I don't know the lesson (most people answering here are not Duolingo employees but volunteers or other learners).
1) Orange is feminine: eine/die Orange (sgl.); --/die Orangen (pl.)
2) However, "ein paar" (a few, some, a couple of) is a fixed expression. It never changes, irrespective of the gender and case of the noun. It has nothing to do with "Orange" or "Paar" being masculine (which they aren't). E.g. "Das sind ein paar Orangen/Männer/Häuser" (nominative), "mit ein paar Orangen/Männern/Häusern" (dative), etc.
3) Etymologically, the use of "ein" can probably be explained by the fact that the expression "ein paar" is related to the neuter noun "ein Paar" (a pair, a couple). But this is only a historical explanation - in the fixed expression "ein paar", "paar" is not a noun and the article "ein" doesn't act like a normal article since it doesn't change in the different cases. it's just a fixed expression.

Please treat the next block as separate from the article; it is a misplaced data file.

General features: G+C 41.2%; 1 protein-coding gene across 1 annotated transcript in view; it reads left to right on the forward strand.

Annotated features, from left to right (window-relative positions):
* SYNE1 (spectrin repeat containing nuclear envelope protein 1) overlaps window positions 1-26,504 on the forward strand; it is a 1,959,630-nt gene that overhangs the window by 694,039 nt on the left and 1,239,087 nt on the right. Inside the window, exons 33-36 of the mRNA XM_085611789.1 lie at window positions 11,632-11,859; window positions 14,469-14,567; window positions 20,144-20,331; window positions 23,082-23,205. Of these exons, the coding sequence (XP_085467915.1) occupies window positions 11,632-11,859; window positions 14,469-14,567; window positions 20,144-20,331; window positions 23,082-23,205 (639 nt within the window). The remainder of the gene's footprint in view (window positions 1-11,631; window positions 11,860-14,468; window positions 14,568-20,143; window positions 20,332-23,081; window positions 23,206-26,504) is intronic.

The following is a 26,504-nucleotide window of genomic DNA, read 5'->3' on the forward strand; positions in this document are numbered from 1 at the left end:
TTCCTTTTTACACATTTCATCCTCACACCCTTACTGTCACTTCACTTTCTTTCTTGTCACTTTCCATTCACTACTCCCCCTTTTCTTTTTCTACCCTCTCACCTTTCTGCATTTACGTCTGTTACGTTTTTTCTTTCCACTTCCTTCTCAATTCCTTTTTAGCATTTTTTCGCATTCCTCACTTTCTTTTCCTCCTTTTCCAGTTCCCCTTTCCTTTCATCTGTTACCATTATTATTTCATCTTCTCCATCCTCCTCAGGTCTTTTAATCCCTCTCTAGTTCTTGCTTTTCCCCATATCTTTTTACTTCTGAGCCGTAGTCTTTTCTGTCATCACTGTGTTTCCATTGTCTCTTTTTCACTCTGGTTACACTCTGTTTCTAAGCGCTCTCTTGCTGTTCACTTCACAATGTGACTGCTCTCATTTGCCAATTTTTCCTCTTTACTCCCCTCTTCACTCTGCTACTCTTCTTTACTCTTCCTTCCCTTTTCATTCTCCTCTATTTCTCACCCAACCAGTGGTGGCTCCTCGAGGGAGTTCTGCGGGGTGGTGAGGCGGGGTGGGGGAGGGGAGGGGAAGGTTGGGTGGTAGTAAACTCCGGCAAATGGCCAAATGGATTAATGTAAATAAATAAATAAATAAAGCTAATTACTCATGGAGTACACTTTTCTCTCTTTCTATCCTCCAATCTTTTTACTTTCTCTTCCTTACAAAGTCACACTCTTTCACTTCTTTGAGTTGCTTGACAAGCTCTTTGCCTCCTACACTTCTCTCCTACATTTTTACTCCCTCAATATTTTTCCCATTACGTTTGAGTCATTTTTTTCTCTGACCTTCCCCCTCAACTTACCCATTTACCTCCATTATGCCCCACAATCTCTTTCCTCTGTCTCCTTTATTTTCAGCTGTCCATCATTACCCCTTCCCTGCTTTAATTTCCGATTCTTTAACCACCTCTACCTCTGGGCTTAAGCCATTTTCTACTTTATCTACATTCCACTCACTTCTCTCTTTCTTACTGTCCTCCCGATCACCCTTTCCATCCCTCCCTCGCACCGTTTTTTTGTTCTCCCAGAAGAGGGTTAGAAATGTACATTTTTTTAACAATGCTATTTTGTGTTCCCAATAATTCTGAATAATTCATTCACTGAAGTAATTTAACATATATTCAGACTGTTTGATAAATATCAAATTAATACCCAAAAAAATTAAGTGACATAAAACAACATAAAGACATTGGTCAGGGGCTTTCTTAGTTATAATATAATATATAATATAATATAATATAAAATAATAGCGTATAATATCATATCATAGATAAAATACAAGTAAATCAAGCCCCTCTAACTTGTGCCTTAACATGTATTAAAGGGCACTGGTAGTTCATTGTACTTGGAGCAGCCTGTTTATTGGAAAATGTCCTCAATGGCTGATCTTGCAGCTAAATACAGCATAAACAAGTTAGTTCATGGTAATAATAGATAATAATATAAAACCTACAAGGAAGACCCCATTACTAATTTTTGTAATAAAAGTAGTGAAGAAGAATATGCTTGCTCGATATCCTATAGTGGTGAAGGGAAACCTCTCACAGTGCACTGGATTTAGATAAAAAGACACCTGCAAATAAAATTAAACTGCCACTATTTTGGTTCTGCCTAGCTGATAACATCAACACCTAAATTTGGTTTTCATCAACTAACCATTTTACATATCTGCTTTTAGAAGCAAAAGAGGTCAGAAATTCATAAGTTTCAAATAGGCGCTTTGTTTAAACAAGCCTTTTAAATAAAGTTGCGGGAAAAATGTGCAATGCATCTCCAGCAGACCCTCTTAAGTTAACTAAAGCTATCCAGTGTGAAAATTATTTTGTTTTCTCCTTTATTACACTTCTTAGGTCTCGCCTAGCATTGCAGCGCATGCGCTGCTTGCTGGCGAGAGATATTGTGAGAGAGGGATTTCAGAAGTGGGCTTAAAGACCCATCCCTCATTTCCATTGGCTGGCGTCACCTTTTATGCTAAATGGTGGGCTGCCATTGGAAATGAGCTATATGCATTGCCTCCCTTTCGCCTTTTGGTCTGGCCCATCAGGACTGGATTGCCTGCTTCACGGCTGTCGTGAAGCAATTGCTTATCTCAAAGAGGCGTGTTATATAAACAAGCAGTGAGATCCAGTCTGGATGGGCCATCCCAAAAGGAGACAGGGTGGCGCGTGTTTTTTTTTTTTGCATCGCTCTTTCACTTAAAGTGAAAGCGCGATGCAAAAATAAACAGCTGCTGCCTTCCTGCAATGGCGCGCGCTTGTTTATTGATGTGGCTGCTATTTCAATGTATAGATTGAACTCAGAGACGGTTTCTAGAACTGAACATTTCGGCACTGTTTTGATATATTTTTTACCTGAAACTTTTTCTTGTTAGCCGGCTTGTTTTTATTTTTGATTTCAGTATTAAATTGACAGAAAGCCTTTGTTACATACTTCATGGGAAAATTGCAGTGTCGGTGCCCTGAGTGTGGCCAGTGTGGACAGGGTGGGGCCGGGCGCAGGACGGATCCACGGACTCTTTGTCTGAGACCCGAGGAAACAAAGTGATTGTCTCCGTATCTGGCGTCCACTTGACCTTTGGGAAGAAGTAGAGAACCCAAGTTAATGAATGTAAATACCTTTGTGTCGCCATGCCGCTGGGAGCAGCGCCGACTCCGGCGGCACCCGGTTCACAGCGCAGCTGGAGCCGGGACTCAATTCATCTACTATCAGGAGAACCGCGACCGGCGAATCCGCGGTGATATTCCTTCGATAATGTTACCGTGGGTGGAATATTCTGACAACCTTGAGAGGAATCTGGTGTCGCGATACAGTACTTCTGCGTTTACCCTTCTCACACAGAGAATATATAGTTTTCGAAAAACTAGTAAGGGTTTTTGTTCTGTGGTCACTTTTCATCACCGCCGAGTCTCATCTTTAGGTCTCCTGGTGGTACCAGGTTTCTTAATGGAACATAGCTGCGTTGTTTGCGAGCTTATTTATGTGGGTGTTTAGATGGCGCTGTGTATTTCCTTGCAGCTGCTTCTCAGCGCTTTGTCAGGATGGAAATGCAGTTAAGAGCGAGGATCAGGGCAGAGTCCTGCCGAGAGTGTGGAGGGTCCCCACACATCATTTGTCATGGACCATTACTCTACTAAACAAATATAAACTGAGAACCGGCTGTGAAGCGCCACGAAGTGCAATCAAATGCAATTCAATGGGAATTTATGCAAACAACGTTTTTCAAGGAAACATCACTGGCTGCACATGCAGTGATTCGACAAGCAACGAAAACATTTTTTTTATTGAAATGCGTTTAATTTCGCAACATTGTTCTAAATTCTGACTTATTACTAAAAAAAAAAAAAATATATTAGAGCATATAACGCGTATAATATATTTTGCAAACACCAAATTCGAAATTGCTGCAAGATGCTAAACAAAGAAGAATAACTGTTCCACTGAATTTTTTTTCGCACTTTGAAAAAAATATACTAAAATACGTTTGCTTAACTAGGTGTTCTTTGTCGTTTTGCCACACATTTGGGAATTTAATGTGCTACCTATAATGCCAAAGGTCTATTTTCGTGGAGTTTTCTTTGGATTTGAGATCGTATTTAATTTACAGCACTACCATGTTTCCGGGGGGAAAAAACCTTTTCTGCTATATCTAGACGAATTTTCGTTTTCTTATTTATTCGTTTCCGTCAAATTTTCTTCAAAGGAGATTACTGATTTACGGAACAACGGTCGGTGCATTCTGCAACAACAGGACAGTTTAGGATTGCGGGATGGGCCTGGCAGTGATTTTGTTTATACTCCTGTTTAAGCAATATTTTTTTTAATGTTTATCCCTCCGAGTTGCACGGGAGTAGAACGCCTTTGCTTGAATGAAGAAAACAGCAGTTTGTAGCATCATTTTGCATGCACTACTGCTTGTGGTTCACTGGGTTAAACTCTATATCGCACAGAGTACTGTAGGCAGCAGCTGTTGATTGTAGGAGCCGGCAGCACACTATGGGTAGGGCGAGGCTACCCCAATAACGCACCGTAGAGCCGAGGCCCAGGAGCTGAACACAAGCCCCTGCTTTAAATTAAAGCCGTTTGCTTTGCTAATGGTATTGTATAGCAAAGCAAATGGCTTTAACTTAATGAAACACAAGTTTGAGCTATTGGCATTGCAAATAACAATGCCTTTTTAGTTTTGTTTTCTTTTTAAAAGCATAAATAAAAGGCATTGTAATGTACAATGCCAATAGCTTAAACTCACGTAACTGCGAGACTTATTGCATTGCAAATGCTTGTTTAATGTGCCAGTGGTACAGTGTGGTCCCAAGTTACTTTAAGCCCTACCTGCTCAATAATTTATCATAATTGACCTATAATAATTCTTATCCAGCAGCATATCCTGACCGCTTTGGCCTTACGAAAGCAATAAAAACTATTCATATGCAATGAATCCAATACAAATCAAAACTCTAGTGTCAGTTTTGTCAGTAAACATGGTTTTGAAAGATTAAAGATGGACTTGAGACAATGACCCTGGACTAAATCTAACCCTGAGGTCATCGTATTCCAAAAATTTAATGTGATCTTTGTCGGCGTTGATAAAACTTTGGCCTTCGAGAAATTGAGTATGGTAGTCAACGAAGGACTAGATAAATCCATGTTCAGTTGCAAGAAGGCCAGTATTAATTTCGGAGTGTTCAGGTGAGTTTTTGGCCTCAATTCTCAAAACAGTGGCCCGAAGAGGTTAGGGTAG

4) Note the difference in spelling:
ein paar = a few, some, a couple of
ein Paar = a pair, i.e. two
You mark in the lesson about food the word orange in german as femine -to be used with Die-, yet in the correction to this question you state it should be used with Ein -and not einE- as it masculine.
Isn't there a mistake here ? moreover, the "ein" should follow the genre of "Paar" rather than "Orangen".
Thanks a bunch for your answer and for this website, a cheap, yet efficient way of brushing up my -very- rusty german.